Amicus and the organisation known as the The English Clergy Association have expressed hostility to this as well. Press coverage so far:
23 January Sunday Times Vicars in revolt over ‘theft’ of their freeholds
25 January Telegraph Clergy face loss of ‘job for life’ guarantee
25 January The Times Church to end 800 years of clergy having jobs for life
25 January Yorkshire Post Bishops could get power to hire and fire vicars (this is quite misleading as nothing in this report is concerned with “hiring”)
28 January CEN New battle looming over plans to abolish freehold
28 January Church Times ‘Incapable’ clergy face the axe as freehold comes under review which is the best newspaper account of the proposals so far, though the CT also has this rather reactionary editorial Replacing the freehold
Review of Clergy Terms of Service (extract from Business Committee report GS 1560)
29. This Review, under the chairmanship of Professor David McClean, was set up by the Archbishops’ Council in December 2002, following its response to the DTI’s discussion document Employment Status in relation to Statutory Employment Rights. The Group’s terms of reference are as follows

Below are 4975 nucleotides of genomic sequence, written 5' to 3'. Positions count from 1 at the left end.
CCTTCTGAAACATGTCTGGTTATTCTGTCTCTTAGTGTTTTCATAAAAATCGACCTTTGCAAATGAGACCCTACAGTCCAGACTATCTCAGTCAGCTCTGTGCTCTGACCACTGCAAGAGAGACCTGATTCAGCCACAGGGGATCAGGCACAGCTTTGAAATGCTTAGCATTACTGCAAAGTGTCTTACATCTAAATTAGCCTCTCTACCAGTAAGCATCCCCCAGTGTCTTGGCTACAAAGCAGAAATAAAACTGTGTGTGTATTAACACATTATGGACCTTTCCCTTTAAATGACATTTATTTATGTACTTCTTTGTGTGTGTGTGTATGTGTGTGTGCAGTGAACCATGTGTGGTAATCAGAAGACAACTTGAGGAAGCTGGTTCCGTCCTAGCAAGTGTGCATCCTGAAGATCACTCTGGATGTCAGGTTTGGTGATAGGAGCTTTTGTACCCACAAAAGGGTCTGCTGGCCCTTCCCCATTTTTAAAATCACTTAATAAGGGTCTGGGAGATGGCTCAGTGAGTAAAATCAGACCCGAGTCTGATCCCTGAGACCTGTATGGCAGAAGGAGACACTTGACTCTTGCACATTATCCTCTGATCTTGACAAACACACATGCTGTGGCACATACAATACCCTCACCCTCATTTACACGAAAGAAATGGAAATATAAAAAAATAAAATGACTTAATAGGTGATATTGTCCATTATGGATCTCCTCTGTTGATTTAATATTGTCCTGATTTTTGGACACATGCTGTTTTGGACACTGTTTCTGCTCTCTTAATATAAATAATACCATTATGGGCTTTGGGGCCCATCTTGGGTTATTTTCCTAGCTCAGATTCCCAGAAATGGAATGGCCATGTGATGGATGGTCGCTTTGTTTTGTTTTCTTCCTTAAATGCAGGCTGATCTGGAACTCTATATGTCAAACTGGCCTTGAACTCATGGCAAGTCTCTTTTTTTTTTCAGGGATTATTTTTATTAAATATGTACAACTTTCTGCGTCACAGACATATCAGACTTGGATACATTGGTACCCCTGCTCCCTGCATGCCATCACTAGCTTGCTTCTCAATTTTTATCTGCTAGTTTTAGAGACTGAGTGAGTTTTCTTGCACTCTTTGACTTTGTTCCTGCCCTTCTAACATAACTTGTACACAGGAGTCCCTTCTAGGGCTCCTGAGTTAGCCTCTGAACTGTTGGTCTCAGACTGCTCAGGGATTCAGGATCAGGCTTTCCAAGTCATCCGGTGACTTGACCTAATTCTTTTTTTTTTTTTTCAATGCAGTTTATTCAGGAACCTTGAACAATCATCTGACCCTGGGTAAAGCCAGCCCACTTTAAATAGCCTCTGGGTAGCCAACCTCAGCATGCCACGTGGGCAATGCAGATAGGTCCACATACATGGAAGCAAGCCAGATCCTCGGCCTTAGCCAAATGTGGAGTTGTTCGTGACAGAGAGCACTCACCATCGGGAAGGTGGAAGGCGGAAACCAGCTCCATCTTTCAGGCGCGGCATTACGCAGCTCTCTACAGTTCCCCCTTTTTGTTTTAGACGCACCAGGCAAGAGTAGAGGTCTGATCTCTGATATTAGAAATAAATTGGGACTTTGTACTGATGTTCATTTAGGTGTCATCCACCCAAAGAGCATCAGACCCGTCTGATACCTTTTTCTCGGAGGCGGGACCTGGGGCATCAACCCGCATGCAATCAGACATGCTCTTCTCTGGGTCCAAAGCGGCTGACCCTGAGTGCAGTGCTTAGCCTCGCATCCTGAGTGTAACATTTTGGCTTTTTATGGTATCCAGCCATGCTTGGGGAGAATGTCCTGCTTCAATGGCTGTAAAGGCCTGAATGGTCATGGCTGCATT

“To review the terms under which the clergy hold office to ensure a proper balance between rights and responsibilities, and clear procedures for resolving disputes which afford full protection against possible injustice; and
to consider in this context the future of the freehold and the position of the clergy in relation to statutory employment rights.
In the review, to give priority to consideration of the position of clergy without the freehold or employment contracts, and to report on this aspect in 2003 with detailed proposals and a programme for their implementation, the rest of the review to be completed, if possible, in 2004.”
30. The Group’s Report on the first phase of its work, GS 1527, was considered at the February 2004 sessions of General Synod, where its recommendations were welcomed. That Report recommended a new form of tenure for clergy, to be called common tenure, under which appointments for clergy without the freehold would:
31. During the subsequent consultation period, the recommendations in the Group’s first report received a largely positive response, which has informed the Group’s discussions as it has proceeded with the second phase of its work. The Group’s second report has now been considered by the Archbishops’ Council, which commends it to the Synod. Its main recommendations include the following:
32. It is intended to follow the same consultation process as last year. The Synod will be invited to debate the report, welcome its recommendations, and commend the report to the dioceses and the Church of England at large, with a deadline of the end of July 2005. The Archbishops’ Council will be requested to appoint an implementation group to follow up the recommendations in the report (taking account of the responses from dioceses and other interested parties, both to this report and to the earlier report (GS 1527) on the first phase of the work), and to bring forward legislation based on those recommendations as early as possible in the next quinquennium.